"I would not have thought it of him," said Ibn Jad.

Cunning, Fahd did not mention the matchlock. Shrewdly he guessed that its evidence would be more potent if discovered by another than he, and that it would be discovered he was sure. Nor was he wrong. Tollog found it.

"Here," he exclaimed, "is the weapon."

"Let us examine it beneath the light," said Ibn Jad. "It should dispel our doubts more surely than any lying tongue."

As the party moved in the direction of the sheikh's beyt Zeyd experienced the relief of one reprieved from death, for he knew that the testimony of the matchlock would exonerate him. It could not be his. He pressed the hand of Ateja, walking at his side.

Beneath the light of the paper lanterns in the mukaad Ibn Jad held the weapon beneath his gaze as, with craning necks, the others pressed about him. A single glance sufficed. With stern visage the sheikh raised his eyes.

"It is Zeyd's," he said.

Ateja gasped and drew away from her lover.

"I did not do it! It is some trick," cried Zeyd.

"Take him away!" commanded Ibn Jad. "See that he is tightly bound."

Ateja rushed to her father and fell upon her knees. "Do not slay him!" she cried. "It could not have been he. I know it was not he."

"Silence, girl!" commanded the sheikh sternly. "Go to thy quarters and remain there!"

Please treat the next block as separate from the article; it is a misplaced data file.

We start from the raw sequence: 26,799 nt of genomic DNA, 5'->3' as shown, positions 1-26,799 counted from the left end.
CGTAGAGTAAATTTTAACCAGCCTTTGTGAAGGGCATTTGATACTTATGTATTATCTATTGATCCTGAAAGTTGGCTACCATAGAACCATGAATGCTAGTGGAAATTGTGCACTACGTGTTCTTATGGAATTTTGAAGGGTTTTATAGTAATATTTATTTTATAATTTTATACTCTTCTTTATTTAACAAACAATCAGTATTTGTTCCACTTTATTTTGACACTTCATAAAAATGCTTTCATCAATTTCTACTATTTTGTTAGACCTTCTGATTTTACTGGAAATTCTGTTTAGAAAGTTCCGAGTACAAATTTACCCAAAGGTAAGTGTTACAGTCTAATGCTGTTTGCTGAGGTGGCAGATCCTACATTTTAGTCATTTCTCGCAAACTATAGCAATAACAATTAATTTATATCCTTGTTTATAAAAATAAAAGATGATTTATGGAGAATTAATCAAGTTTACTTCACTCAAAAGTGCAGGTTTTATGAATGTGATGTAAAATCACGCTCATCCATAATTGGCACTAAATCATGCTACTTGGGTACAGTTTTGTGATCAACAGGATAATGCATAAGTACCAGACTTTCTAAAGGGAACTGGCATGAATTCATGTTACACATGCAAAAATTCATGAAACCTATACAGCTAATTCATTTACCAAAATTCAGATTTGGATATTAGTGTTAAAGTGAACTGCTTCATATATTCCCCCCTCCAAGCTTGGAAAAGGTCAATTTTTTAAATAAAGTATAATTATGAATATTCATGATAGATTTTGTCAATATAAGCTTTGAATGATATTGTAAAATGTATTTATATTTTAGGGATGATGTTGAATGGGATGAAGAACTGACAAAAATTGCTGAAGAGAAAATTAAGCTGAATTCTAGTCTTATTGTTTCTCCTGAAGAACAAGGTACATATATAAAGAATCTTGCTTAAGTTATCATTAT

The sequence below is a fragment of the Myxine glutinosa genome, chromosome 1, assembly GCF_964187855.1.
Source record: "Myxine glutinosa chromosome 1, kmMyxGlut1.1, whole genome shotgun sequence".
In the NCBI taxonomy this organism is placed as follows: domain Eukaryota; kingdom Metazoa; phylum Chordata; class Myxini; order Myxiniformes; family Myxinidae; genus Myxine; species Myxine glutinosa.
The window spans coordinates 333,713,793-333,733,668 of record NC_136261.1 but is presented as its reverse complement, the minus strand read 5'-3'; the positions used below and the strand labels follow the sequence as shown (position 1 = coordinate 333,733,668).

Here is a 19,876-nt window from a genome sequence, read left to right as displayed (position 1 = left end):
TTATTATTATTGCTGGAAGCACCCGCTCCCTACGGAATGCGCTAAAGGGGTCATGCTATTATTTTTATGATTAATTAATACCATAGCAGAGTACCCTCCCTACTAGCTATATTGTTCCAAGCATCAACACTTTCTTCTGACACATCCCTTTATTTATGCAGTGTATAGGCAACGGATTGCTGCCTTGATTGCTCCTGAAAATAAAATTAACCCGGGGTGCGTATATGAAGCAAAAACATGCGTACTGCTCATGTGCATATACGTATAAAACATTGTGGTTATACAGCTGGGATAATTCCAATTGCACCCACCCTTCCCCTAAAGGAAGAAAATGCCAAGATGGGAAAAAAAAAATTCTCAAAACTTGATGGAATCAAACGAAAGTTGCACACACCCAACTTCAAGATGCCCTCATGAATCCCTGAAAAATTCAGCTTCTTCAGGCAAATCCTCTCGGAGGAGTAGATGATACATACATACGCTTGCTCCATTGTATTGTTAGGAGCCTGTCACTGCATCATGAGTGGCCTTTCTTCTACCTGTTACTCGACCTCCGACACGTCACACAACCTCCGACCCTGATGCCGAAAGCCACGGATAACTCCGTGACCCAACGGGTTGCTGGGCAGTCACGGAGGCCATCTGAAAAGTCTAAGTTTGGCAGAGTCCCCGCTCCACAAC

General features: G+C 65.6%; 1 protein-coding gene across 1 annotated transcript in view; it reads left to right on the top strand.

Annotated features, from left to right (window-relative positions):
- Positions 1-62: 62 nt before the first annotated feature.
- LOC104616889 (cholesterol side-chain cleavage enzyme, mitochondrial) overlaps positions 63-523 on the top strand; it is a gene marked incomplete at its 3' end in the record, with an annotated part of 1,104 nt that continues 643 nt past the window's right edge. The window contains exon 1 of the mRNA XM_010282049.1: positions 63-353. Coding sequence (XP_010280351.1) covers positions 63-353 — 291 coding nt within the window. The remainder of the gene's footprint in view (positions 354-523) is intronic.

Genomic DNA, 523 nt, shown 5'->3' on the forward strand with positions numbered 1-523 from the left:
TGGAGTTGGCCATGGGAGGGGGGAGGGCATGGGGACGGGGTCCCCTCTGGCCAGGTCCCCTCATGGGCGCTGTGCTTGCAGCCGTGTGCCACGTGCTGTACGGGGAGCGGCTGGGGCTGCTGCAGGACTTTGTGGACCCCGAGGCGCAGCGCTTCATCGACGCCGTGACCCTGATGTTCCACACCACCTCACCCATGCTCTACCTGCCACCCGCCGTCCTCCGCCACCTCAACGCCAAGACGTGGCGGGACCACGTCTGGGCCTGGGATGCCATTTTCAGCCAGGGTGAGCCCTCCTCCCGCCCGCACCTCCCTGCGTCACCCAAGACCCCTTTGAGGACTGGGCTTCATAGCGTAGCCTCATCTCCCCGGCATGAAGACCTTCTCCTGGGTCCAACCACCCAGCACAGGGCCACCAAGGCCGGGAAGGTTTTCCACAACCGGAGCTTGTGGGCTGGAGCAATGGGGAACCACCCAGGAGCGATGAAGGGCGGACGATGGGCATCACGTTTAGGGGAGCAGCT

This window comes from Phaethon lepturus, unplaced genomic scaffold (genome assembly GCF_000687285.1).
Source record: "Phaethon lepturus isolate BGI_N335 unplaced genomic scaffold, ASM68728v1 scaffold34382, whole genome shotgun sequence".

They took Zeyd to his own beyt and bound him securely, and in the mukaad of the sheikh the elders sat in judgment while from behind the curtains of the women's quarters, Ateja listened.

"At dawn, then, he shall be shot!" This was the sentence that Ateja heard passed upon her lover.

Behind his greasy thorrib Fahd smiled a crooked smile. In his black house of hair Zeyd struggled with the bonds that held him, for though he had not heard the sentence he was aware of what his fate would be. In the quarters of the harem of the Sheikh Ibn Jad the sheikh's daughter lay sleepless and suffering. Her long lashes were wet with tears but her grief was silent. Wide eyed she waited, listening, and presently her patience was rewarded by the sounds of the deep, regular breathing of Ibn Jad and his wife, Hirfa. They slept.

Ateja stirred. Stealthily she raised the lower edge of the tent cloth beside which lay her sleeping mat and rolled quietly beneath it into the mukaad, now deserted. Groping, she found the matchlock of Zeyd where Ibn Jad had left it. She carried also a bundle wrapped in an old thorrib, the contents of which she had gathered earlier in the evening when Hirfa, occupied with her duties, had been temporarily absent from the women's quarters.

Ateja emerged from the tent of her father and crept cautiously along the single, irregular street formed by the pitched tents of the Arabs until she came to the beyt of Zeyd. For a moment she paused at the opening, listening, then she entered softly on sandaled feet.

But Zeyd, sleepless, struggling with his bonds, heard her. "Who comes?" he demanded.

"S-s-sh!" cautioned the girl. "It is I, Ateja." She crept to his side.

"Beloved!" he murmured.

Deftly the girl cut the bonds that held his wrists and ankles. "I have brought thee food and thy musket," she told him. "These and freedom I give thee—the rest thou must do thyself. Thy mare stands tethered with the others. Far is Beled el-Guad, beset with dangers is the way, but night and day will Ateja pray to Allah to guide thee safely. Haste, my loved one!"

Zeyd pressed her tightly to his breast, kissed her and was gone into the night.

Table of content